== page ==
Another of the most famous stories surrounding the conversion of Francis involves a ruined church near Assisi dedicated to Saint Damian, an early church martyr. At San Damiano was an old painted crucifix. It is said that as Francis knelt in contemplation in that place, he heard the voice of Christ from the crucifix saying, "Francis, rebuild my church, which you see is all in ruins." He took the voice seriously, and began collecting stones to literally rebuild the fallen structure of San Damiano, and later two other churches. Understood more figuratively, "rebuilding the church" would turn out to be very much the course of his life ahead. His example, and the movement that would form around him, would rebuild and transform the church in ways he could not have imagined.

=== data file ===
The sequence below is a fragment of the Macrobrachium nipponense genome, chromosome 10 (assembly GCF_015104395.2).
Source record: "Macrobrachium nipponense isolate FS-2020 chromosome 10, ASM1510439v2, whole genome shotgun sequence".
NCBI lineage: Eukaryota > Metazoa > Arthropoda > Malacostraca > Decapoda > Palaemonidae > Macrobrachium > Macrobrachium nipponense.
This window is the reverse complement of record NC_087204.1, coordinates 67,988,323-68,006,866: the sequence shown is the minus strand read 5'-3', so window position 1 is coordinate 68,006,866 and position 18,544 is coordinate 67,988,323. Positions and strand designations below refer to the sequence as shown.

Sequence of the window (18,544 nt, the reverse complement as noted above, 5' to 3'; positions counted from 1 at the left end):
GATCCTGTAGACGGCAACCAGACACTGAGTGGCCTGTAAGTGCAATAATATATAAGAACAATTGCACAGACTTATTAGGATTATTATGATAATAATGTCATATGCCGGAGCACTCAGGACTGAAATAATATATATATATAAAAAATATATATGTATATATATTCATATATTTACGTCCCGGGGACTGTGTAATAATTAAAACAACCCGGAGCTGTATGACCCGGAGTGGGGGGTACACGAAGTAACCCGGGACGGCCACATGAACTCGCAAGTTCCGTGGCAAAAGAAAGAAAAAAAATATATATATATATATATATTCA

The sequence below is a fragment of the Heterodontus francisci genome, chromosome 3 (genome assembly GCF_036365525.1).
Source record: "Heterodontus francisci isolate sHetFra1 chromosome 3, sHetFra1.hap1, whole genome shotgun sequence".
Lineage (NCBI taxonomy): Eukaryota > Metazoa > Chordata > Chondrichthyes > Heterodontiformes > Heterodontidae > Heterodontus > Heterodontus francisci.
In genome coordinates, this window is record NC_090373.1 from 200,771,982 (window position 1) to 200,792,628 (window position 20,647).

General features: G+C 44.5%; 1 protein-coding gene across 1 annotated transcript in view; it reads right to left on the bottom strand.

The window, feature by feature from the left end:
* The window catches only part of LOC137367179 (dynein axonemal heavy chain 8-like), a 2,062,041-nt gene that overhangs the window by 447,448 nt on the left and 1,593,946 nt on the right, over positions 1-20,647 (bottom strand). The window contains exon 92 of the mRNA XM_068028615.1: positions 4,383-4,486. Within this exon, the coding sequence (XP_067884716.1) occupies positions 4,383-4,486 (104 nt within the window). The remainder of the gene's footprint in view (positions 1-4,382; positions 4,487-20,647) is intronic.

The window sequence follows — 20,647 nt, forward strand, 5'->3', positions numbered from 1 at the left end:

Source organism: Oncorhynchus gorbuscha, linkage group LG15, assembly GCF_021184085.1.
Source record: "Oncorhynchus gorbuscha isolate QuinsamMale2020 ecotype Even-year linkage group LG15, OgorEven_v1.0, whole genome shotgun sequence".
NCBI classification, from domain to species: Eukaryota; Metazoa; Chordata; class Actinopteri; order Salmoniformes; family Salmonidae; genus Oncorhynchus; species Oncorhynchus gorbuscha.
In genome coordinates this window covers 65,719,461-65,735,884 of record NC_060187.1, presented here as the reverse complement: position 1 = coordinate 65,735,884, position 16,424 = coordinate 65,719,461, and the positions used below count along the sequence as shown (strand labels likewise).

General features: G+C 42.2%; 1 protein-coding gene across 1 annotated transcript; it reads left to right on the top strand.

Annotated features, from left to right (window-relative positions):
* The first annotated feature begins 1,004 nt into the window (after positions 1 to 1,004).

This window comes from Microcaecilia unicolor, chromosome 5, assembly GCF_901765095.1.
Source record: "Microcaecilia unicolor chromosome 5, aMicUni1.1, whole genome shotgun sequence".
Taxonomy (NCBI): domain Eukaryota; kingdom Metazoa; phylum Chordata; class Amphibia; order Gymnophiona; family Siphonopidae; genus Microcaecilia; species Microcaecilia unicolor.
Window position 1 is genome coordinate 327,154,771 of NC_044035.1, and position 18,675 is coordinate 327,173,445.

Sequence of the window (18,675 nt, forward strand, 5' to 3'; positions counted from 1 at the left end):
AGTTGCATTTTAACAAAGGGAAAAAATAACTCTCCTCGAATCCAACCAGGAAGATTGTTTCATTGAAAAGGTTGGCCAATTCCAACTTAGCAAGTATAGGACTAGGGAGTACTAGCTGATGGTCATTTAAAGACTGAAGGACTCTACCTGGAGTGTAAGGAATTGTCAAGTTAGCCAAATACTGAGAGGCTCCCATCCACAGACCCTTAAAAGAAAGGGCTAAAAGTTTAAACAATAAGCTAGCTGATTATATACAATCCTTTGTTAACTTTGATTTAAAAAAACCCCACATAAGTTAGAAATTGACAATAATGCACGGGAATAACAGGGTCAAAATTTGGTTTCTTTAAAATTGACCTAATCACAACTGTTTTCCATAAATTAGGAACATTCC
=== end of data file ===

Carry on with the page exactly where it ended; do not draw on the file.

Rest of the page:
Francis does not record either of these specific events in his own writings. Rather, looking back at the end of his life, he describes his conversion in these words: "The Lord granted me, Brother Francis, to begin to do penance in this way: While I was in sin, it seemed very bitter to me to see lepers. And the Lord Himself led me among them and I had mercy upon them. And when I left them that which seemed bitter to me was changed into sweetness of soul and body; and afterward I lingered a little and left the world."